Dangerous Music 2 Buss LT Summing Amp

£1,620.00

 

Simpler Features, Same World-Class 2-Bus Components.

Searching for punch? Extended soundstage? Definition? Headroom? The Dangerous 2-Bus 16X2 summing device puts that all back  into a lifeless mix. It functions as an audio bridge between the computer interface and analog outboard gear, allowing the best of both worlds to converge. Much like traditional vintage consoles brought together multiple channels of audio, the 2-Bus receives 16 analog outputs from any DAW interface and combines them to stereo. This is its sole purpose and it performs more transparently and musically than any other solution.

  • Massive Punch and Detail
  • Clear Stereo Imaging
  • Effortless Outboard Gear Integration
  • Analog summing for half the price of the original 2-Bus
  • Full expandable with 2-Bus, 2-Bus LT, and D-Box

True summing devices have no individual volume controls, pan pots or aux sends. Those functions are performed by the recording software to leverage automation and recall on demand. Furthermore, running your audio through unneccesary electronics lowers performance.

The measure of a successful mix is consistency: will it translate across multiple mediums like the radio, an iPod, home hifi, a car stereo... Therefore, a summing solution must be transparent and musical to deliver. Only if and when color is desired, then outboard may be called upon for this purpose.

The 2-Bus LT was built upon the shoulders of the legendary 2-Bus. While build processes have been streamlined and costs reduced (i.e. DB25 connectors instead of XLR) the sonic result is virtually indistinguishable.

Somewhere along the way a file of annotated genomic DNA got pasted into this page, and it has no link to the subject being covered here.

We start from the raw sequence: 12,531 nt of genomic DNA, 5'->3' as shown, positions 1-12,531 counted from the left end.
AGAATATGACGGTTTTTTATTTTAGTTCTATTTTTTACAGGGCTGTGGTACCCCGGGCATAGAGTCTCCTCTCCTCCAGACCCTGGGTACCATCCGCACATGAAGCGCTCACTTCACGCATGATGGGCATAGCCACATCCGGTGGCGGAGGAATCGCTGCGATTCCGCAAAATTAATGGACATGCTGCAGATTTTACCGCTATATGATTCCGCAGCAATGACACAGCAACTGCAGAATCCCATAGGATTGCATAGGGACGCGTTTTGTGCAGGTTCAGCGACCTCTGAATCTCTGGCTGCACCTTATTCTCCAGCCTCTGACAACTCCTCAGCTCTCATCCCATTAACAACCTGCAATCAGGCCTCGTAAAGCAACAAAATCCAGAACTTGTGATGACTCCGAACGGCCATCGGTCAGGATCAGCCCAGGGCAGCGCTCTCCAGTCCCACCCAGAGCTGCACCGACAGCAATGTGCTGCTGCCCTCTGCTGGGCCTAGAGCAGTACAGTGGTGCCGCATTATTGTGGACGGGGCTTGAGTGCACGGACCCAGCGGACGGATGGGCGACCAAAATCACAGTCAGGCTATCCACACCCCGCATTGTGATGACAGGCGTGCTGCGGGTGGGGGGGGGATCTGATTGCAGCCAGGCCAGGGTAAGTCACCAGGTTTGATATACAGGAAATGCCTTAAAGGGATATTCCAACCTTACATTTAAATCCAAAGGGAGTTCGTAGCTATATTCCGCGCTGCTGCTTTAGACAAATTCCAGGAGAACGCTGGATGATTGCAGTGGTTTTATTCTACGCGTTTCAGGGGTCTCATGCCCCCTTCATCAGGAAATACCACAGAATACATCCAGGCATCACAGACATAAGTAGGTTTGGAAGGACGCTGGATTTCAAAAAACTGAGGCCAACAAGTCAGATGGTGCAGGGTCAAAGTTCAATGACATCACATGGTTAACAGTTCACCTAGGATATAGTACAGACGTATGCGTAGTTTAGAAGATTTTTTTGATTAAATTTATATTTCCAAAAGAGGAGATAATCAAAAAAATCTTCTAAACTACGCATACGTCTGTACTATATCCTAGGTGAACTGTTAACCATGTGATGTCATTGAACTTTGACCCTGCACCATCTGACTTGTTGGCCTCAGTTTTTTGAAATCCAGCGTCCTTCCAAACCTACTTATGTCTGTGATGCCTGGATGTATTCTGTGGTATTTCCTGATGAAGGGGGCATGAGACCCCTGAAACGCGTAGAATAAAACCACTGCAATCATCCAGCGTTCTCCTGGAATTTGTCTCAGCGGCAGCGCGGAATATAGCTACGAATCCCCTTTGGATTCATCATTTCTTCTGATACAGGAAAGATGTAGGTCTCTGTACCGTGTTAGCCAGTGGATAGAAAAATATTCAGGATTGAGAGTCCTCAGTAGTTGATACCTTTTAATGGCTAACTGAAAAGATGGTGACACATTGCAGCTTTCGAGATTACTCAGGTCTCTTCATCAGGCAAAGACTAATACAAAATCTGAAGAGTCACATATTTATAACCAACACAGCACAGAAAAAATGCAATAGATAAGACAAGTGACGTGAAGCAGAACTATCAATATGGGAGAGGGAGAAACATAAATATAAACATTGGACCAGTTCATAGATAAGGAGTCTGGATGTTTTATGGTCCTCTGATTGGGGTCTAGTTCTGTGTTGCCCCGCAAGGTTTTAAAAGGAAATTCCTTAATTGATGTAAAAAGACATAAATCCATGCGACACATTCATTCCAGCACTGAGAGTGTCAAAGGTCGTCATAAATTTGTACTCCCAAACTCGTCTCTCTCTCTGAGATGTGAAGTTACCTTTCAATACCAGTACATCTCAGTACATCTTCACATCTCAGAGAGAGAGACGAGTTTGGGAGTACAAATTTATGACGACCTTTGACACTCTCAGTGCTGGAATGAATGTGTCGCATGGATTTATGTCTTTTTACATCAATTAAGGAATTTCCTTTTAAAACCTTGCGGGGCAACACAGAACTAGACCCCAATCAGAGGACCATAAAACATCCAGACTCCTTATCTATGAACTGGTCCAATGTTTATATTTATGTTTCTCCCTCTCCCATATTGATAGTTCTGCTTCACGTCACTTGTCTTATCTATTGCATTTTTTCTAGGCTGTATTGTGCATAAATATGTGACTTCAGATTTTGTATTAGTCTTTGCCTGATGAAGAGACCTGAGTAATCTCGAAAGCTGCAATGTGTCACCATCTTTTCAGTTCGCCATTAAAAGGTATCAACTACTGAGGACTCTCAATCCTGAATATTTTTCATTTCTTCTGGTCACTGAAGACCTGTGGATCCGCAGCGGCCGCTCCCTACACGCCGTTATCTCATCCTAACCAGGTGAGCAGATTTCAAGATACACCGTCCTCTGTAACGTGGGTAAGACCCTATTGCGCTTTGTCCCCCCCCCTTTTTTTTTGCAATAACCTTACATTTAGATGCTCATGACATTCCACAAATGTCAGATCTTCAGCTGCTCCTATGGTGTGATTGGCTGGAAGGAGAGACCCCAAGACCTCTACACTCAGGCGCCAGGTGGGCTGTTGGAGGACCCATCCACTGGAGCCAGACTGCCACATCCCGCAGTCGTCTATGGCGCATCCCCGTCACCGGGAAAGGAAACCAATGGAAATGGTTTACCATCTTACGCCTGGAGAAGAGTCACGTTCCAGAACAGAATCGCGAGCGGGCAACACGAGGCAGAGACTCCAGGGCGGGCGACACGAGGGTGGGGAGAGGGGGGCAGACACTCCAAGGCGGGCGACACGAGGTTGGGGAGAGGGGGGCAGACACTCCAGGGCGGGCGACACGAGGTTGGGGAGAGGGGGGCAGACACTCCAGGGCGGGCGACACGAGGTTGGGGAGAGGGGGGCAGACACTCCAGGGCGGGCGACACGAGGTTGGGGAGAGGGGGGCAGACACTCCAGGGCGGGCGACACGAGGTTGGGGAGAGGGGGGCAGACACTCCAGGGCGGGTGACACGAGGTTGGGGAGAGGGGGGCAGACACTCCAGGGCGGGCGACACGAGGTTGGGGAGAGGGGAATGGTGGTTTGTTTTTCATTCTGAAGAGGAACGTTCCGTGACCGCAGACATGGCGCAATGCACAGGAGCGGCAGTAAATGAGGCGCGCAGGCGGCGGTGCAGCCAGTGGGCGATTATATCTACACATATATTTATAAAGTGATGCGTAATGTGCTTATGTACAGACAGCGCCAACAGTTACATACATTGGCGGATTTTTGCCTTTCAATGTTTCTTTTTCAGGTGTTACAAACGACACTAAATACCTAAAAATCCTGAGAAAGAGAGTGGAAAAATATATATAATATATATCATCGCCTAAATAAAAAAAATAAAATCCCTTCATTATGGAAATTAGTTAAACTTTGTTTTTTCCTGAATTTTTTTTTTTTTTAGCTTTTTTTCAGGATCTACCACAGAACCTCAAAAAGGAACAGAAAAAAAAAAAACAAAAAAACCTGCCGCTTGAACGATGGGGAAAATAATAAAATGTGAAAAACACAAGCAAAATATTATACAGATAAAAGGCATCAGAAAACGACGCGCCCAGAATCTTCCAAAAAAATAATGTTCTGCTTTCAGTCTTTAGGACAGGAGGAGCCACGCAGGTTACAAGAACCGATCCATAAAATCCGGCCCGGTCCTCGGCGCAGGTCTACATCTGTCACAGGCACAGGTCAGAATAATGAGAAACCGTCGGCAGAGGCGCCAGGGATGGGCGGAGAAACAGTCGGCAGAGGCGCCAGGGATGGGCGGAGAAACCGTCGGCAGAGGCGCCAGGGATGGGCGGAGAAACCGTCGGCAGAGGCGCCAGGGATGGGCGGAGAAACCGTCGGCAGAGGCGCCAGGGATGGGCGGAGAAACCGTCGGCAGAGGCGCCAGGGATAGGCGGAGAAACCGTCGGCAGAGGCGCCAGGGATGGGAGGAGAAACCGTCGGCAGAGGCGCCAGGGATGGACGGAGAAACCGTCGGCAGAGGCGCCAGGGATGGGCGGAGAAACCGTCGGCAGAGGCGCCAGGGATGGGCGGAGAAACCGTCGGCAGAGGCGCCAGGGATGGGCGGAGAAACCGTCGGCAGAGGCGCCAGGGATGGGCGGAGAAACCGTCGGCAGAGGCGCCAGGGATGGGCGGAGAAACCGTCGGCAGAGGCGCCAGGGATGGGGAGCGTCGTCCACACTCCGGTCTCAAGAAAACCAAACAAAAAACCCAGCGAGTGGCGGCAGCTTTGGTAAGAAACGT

2-Bus                vs.              2-Bus LT:

  • XLR Connectors                                      :: DB25 Connectors
  • +6 dB gain boost feature                        :: no +6 boost feature
  • 2 racks spaces                                         :: 1 rack space
  • +28dBu max input level                         :: +27 dBu max input level
  • Custom Linear PSU (+/-18VDC)          :: Switching PSU (+/-15VDC)
  • Stepped Attenuator, .01dB accuracy   :: Stereo Potentiometer

 

Go Ahead. Put the Analog back in your mix.

Frequency Response:
1 Hz-100 kHz within 0.1 dB

Total Harmonic Distortion:
0.005% in audio band 

Intermodulation Distortion: 
0.006% IMD60 4:1

Crosstalk @ 1 kHz: 
-97 dB

Noise floor: 
-83 dBu total energy in audio band 

Max level:
+27 dBu

Nominal operating level:
+4 dBu

Input impedance: 
25 kohm balanced

Output impedance: 
50 ohms balanced (600 ohm drive capable) 

Power consumption: 
25 watts 

Warranty: 
1 year parts and labor, subject to inspection. Does not include damage incurred through abusive operation or modifications/attempted repair by unauthorized technicians. 2 years with online registration.

How It Works / Learn The Process

By routing individual mono tracks or panned stereo subgroups to the 2-Bus, you get the benefits of both analog tone and DAW automation.  Route your elements out of the DAW via multiple converters, and build your mix from the ground up while listening through the 2-Bus.  You will hear more detail, resulting in a better and faster mix.

The first thing you'll need to do within your DAW is to set up multiple hardware outputs from your digital-to-analog (DA) converters, and lose your software Master Fader.  Replace the Master Fader with a stereo Audio Track named 2-Bus Mix.  (Eventually, before printing the various mixes or stems, you will rename the "2-Bus Mix" track to reflect the song title.)  Patch the main output of the Dangerous 2-Bus ("D2B") to a pair of analog-to-digital (AD) converters, i.e. Input 1-2, and set the input of "2-Bus Mix" to Input 1-2.  Set this new stereo audio track to "input-monitor" so that you can hear the output of the D2B.  This track is where you will record your mix.